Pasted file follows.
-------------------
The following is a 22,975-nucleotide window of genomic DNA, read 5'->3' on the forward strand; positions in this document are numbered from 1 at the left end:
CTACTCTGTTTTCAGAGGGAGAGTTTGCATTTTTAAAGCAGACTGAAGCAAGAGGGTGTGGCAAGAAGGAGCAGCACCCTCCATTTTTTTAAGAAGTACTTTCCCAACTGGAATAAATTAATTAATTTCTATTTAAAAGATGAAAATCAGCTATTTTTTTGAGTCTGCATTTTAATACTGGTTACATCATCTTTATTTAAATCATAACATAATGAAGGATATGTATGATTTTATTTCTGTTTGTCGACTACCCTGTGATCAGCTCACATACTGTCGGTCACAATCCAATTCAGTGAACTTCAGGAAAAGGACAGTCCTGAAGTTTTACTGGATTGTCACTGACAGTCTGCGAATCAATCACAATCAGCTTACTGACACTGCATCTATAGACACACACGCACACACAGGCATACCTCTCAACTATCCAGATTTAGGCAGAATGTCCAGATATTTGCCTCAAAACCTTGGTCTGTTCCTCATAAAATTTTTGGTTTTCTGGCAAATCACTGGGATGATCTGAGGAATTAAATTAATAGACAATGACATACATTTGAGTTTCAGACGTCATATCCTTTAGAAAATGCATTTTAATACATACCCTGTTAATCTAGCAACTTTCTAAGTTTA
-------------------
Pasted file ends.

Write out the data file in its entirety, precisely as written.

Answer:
The following is a 22,975-nucleotide window of genomic DNA, read 5'->3' on the forward strand; positions in this document are numbered from 1 at the left end:
CTACTCTGTTTTCAGAGGGAGAGTTTGCATTTTTAAAGCAGACTGAAGCAAGAGGGTGTGGCAAGAAGGAGCAGCACCCTCCATTTTTTTAAGAAGTACTTTCCCAACTGGAATAAATTAATTAATTTCTATTTAAAAGATGAAAATCAGCTATTTTTTTGAGTCTGCATTTTAATACTGGTTACATCATCTTTATTTAAATCATAACATAATGAAGGATATGTATGATTTTATTTCTGTTTGTCGACTACCCTGTGATCAGCTCACATACTGTCGGTCACAATCCAATTCAGTGAACTTCAGGAAAAGGACAGTCCTGAAGTTTTACTGGATTGTCACTGACAGTCTGCGAATCAATCACAATCAGCTTACTGACACTGCATCTATAGACACACACGCACACACAGGCATACCTCTCAACTATCCAGATTTAGGCAGAATGTCCAGATATTTGCCTCAAAACCTTGGTCTGTTCCTCATAAAATTTTTGGTTTTCTGGCAAATCACTGGGATGATCTGAGGAATTAAATTAATAGACAATGACATACATTTGAGTTTCAGACGTCATATCCTTTAGAAAATGCATTTTAATACATACCCTGTTAATCTAGCAACTTTCTAAGTTTA